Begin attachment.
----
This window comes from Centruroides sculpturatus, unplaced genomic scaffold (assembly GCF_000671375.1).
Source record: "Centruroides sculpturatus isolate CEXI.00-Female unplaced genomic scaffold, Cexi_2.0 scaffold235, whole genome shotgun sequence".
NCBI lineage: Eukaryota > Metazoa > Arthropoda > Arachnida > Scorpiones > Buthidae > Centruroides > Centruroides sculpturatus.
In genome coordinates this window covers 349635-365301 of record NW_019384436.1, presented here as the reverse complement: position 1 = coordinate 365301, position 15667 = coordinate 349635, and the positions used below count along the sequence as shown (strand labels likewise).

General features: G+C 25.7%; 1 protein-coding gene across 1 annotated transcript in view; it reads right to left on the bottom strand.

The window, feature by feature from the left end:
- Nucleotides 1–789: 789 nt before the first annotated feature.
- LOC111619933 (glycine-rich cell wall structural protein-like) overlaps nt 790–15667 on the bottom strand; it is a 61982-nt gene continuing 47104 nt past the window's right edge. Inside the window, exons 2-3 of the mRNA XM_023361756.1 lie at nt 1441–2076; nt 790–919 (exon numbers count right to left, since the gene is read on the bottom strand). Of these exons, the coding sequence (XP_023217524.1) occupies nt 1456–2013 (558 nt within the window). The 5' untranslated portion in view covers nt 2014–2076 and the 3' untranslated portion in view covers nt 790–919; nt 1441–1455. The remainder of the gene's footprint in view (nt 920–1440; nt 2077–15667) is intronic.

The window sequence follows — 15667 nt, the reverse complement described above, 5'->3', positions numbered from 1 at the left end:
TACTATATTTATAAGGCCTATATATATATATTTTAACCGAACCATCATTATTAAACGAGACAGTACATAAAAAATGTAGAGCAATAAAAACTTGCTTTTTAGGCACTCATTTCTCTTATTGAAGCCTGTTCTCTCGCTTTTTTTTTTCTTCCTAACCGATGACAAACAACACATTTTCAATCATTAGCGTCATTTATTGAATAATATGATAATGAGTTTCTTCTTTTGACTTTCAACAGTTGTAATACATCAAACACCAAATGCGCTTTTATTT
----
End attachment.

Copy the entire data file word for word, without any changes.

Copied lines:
This window comes from Centruroides sculpturatus, unplaced genomic scaffold (assembly GCF_000671375.1).
Source record: "Centruroides sculpturatus isolate CEXI.00-Female unplaced genomic scaffold, Cexi_2.0 scaffold235, whole genome shotgun sequence".
NCBI lineage: Eukaryota > Metazoa > Arthropoda > Arachnida > Scorpiones > Buthidae > Centruroides > Centruroides sculpturatus.
In genome coordinates this window covers 349635-365301 of record NW_019384436.1, presented here as the reverse complement: position 1 = coordinate 365301, position 15667 = coordinate 349635, and the positions used below count along the sequence as shown (strand labels likewise).

General features: G+C 25.7%; 1 protein-coding gene across 1 annotated transcript in view; it reads right to left on the bottom strand.

The window, feature by feature from the left end:
- Nucleotides 1–789: 789 nt before the first annotated feature.
- LOC111619933 (glycine-rich cell wall structural protein-like) overlaps nt 790–15667 on the bottom strand; it is a 61982-nt gene continuing 47104 nt past the window's right edge. Inside the window, exons 2-3 of the mRNA XM_023361756.1 lie at nt 1441–2076; nt 790–919 (exon numbers count right to left, since the gene is read on the bottom strand). Of these exons, the coding sequence (XP_023217524.1) occupies nt 1456–2013 (558 nt within the window). The 5' untranslated portion in view covers nt 2014–2076 and the 3' untranslated portion in view covers nt 790–919; nt 1441–1455. The remainder of the gene's footprint in view (nt 920–1440; nt 2077–15667) is intronic.

The window sequence follows — 15667 nt, the reverse complement described above, 5'->3', positions numbered from 1 at the left end:
TACTATATTTATAAGGCCTATATATATATATTTTAACCGAACCATCATTATTAAACGAGACAGTACATAAAAAATGTAGAGCAATAAAAACTTGCTTTTTAGGCACTCATTTCTCTTATTGAAGCCTGTTCTCTCGCTTTTTTTTTTCTTCCTAACCGATGACAAACAACACATTTTCAATCATTAGCGTCATTTATTGAATAATATGATAATGAGTTTCTTCTTTTGACTTTCAACAGTTGTAATACATCAAACACCAAATGCGCTTTTATTT